Foley began with very ripe fruit but did not do a particularly extractive vinification. Fermentation was carried out with commercial yeasts, and the wines spent no more than ten days on their skins before being pressed. Foley used a good percentage of new oak in the early vintages but by the turn of the century was down to about 33%. (Steve Pride noted that the 2001 through 2003 vintages actually got “double oaking”: the barrels selected for the Reserve bottling were blended and then racked into a fresh set of new barrels.) Foley originally favored the cooper Nadalié but over the years began adding barrels from Taransaud, Darnajou and Ermitage for this bottling. The early vintages were made off-site, but following the construction of a modern winery and an extensive system of caves, winemaking moved back home in 1997.

Foley was responsible for winemaking through the 2004 vinification; since that time he has focused his attention on his own Robert Foley Vineyards wines. Two thousand five and six were transition years here, with Foley’s long-time assistant Romel Rivera teaming up with Sally Johnson, who then took over lead winemaker duties with the 2007 harvest.

In the early years, the Reserve Cabernet was racked a total of five times and was bottled two years and two months after the harvest. Today, bottling is several months earlier: during the second half of August. The pHs are typically in the 3.75 to 3.8 range without acidification, as the high-altitude fruit retains healthy acidity and the wines are rich in extract and phenolic compounds. Through the 2002 vintage, the labels showed Napa Valley as the appellation, but some of the fruit was actually from across the county line. So the wines have been bottled as Sonoma County/Napa County beginning with the 2003. Since that time, the percentage of Sonoma-side fruit has steadily increased, as some additional blocks of vines from the Sonoma side have worked their way into the blend.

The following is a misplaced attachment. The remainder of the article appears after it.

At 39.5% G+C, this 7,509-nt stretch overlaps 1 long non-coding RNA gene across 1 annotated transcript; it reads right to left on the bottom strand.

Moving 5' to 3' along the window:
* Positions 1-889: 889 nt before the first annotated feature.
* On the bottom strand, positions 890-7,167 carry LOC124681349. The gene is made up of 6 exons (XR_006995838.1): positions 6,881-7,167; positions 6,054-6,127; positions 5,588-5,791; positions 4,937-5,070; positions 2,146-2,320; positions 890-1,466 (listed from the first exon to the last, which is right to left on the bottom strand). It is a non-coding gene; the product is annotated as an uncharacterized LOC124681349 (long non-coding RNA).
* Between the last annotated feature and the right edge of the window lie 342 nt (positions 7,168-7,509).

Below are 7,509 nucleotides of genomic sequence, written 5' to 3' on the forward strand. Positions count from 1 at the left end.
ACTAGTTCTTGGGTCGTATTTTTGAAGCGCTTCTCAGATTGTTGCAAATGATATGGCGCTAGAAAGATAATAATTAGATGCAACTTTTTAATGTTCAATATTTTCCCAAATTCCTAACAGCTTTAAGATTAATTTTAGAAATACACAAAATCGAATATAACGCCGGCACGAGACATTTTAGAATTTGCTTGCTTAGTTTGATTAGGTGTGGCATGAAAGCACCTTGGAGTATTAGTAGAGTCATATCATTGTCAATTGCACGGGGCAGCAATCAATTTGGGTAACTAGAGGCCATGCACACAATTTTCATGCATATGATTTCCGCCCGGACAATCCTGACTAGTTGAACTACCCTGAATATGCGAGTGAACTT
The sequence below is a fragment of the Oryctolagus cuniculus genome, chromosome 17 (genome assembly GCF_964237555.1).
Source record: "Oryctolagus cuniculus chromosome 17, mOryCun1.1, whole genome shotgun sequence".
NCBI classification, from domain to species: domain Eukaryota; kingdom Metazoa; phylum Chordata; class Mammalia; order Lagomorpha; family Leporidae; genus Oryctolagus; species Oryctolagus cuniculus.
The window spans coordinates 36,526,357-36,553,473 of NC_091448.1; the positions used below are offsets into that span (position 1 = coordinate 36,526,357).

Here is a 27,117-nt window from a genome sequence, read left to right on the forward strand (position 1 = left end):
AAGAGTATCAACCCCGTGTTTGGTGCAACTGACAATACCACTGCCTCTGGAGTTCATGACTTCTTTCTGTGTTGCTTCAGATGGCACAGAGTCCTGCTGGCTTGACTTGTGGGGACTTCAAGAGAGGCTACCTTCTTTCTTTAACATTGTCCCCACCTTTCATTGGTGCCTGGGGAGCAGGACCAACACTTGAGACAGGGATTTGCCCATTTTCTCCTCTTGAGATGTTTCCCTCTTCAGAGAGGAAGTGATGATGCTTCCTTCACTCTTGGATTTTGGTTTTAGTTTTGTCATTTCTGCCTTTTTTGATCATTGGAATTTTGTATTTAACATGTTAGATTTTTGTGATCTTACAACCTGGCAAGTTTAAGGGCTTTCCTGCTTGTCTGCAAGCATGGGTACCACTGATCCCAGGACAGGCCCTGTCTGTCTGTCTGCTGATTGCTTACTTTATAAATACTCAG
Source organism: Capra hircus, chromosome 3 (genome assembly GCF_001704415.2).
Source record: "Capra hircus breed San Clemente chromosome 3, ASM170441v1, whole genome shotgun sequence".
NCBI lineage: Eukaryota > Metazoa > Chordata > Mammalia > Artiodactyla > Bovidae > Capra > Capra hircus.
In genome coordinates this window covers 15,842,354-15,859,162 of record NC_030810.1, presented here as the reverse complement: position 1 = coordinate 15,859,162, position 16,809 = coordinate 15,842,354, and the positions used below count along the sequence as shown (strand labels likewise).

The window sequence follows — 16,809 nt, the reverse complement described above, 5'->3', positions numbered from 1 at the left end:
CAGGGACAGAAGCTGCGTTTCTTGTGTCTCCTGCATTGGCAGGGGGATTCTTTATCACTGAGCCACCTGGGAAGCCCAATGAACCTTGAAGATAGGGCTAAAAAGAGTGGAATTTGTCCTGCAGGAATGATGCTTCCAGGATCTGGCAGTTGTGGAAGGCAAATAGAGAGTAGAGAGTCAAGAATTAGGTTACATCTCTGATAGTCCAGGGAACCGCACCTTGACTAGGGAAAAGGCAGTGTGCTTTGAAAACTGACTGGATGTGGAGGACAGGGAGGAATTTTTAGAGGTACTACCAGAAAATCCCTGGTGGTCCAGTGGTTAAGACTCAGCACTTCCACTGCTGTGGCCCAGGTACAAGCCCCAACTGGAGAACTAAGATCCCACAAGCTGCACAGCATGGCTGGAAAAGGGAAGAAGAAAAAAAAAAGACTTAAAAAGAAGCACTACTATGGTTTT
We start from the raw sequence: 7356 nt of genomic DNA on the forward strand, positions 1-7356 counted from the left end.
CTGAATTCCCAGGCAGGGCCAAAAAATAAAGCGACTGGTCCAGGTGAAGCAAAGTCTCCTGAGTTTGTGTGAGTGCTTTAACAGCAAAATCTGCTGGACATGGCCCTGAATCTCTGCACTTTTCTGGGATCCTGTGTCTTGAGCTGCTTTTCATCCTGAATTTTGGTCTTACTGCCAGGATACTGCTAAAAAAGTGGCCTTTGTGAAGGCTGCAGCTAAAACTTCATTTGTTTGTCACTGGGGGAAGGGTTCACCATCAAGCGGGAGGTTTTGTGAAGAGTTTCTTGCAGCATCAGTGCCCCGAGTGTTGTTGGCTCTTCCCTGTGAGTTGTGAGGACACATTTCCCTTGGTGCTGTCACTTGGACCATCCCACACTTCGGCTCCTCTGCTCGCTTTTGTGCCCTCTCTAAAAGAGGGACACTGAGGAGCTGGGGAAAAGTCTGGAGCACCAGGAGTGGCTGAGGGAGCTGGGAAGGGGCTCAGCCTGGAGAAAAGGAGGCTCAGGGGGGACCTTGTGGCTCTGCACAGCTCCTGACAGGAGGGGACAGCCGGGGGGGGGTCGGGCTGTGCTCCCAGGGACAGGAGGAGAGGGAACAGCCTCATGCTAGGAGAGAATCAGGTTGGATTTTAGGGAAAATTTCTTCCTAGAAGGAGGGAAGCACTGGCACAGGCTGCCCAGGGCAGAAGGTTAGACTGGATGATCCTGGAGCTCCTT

This Cabernet Sauvignon vineyard is the core parcel for the Reserve

While the Reserve began as a 100% Cabernet wine, small touches of Petit Verdot have been added in most vintages since 1997 “as a natural acidification and to add violet and spice lift,” according to Steve Pride.

The style here has changed slightly since Johnson took over. First off, the estate purchased a gentler destemmer that has allowed them to eliminate jacks (i.e., pieces of stems) from the fermenting must, thus making for suppler tannins. “And with 2009 and 2010 we toned down the ripeness,” Johnson told me. “The alcohol levels are somewhat lower now,” she said, adding that they were probably even higher in the earlier vintages than the labels indicate.

“In our best vintages, our wines still retain layers of flavor,” noted Johnson, including elements like cassis bud, cigar box and tar, which I think can sometimes almost be cooked out of wines made from extremely ripe grapes. It's that complex and layered flavor profile that I really want to bring out in my wines. And my other goal in making this wine is to build up the mid-palate, which is essential to balancing the big mountain tannins that this site produces.”

Johnson admitted learning something valuable from the cooler 2010 and 2011 vintages, namely that “wines can be full-flavored and complex without pushing the grapes to such an extreme level of ripeness.” She has continued to seek that balance since then although she admitted that this was harder to do in the much warmer 2013 and 2014 growing seasons.

See all the wines (earliest vintage first)

--Stephen Tanzer